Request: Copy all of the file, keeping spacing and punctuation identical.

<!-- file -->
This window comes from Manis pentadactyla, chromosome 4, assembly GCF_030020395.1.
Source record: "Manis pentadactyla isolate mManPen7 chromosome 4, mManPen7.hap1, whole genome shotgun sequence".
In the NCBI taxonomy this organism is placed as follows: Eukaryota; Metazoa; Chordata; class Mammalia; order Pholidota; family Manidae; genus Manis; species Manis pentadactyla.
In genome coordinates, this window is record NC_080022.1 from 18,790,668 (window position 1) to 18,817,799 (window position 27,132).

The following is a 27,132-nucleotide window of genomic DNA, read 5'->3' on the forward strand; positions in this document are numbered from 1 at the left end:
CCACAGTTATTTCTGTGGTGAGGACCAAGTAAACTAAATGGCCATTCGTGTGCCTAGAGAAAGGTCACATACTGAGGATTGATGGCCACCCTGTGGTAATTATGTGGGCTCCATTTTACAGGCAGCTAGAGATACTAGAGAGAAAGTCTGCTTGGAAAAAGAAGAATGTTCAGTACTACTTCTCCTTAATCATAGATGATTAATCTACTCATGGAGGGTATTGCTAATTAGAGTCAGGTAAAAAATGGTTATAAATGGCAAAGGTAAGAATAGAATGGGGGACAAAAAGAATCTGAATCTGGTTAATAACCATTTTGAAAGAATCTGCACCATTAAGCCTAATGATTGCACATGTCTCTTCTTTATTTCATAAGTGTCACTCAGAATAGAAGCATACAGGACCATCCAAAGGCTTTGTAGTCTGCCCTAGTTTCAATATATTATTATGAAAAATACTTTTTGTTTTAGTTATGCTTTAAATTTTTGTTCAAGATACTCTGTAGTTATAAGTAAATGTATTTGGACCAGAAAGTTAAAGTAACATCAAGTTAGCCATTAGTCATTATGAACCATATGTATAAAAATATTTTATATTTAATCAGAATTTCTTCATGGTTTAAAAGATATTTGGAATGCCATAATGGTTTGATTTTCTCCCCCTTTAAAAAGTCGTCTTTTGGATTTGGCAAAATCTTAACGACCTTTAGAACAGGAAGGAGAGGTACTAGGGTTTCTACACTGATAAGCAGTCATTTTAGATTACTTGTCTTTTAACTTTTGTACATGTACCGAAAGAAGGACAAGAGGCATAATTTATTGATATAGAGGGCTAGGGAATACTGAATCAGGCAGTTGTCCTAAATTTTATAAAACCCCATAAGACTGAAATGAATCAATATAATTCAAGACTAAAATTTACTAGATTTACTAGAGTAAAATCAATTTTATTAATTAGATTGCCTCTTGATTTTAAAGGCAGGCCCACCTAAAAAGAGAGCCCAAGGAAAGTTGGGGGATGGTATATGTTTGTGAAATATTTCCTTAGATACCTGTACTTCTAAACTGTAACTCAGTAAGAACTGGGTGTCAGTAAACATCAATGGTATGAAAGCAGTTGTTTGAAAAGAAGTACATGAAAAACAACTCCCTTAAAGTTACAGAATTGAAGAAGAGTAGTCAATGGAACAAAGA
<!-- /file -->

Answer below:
This window comes from Manis pentadactyla, chromosome 4, assembly GCF_030020395.1.
Source record: "Manis pentadactyla isolate mManPen7 chromosome 4, mManPen7.hap1, whole genome shotgun sequence".
In the NCBI taxonomy this organism is placed as follows: Eukaryota; Metazoa; Chordata; class Mammalia; order Pholidota; family Manidae; genus Manis; species Manis pentadactyla.
In genome coordinates, this window is record NC_080022.1 from 18,790,668 (window position 1) to 18,817,799 (window position 27,132).

The following is a 27,132-nucleotide window of genomic DNA, read 5'->3' on the forward strand; positions in this document are numbered from 1 at the left end:
CCACAGTTATTTCTGTGGTGAGGACCAAGTAAACTAAATGGCCATTCGTGTGCCTAGAGAAAGGTCACATACTGAGGATTGATGGCCACCCTGTGGTAATTATGTGGGCTCCATTTTACAGGCAGCTAGAGATACTAGAGAGAAAGTCTGCTTGGAAAAAGAAGAATGTTCAGTACTACTTCTCCTTAATCATAGATGATTAATCTACTCATGGAGGGTATTGCTAATTAGAGTCAGGTAAAAAATGGTTATAAATGGCAAAGGTAAGAATAGAATGGGGGACAAAAAGAATCTGAATCTGGTTAATAACCATTTTGAAAGAATCTGCACCATTAAGCCTAATGATTGCACATGTCTCTTCTTTATTTCATAAGTGTCACTCAGAATAGAAGCATACAGGACCATCCAAAGGCTTTGTAGTCTGCCCTAGTTTCAATATATTATTATGAAAAATACTTTTTGTTTTAGTTATGCTTTAAATTTTTGTTCAAGATACTCTGTAGTTATAAGTAAATGTATTTGGACCAGAAAGTTAAAGTAACATCAAGTTAGCCATTAGTCATTATGAACCATATGTATAAAAATATTTTATATTTAATCAGAATTTCTTCATGGTTTAAAAGATATTTGGAATGCCATAATGGTTTGATTTTCTCCCCCTTTAAAAAGTCGTCTTTTGGATTTGGCAAAATCTTAACGACCTTTAGAACAGGAAGGAGAGGTACTAGGGTTTCTACACTGATAAGCAGTCATTTTAGATTACTTGTCTTTTAACTTTTGTACATGTACCGAAAGAAGGACAAGAGGCATAATTTATTGATATAGAGGGCTAGGGAATACTGAATCAGGCAGTTGTCCTAAATTTTATAAAACCCCATAAGACTGAAATGAATCAATATAATTCAAGACTAAAATTTACTAGATTTACTAGAGTAAAATCAATTTTATTAATTAGATTGCCTCTTGATTTTAAAGGCAGGCCCACCTAAAAAGAGAGCCCAAGGAAAGTTGGGGGATGGTATATGTTTGTGAAATATTTCCTTAGATACCTGTACTTCTAAACTGTAACTCAGTAAGAACTGGGTGTCAGTAAACATCAATGGTATGAAAGCAGTTGTTTGAAAAGAAGTACATGAAAAACAACTCCCTTAAAGTTACAGAATTGAAGAAGAGTAGTCAATGGAACAAAGA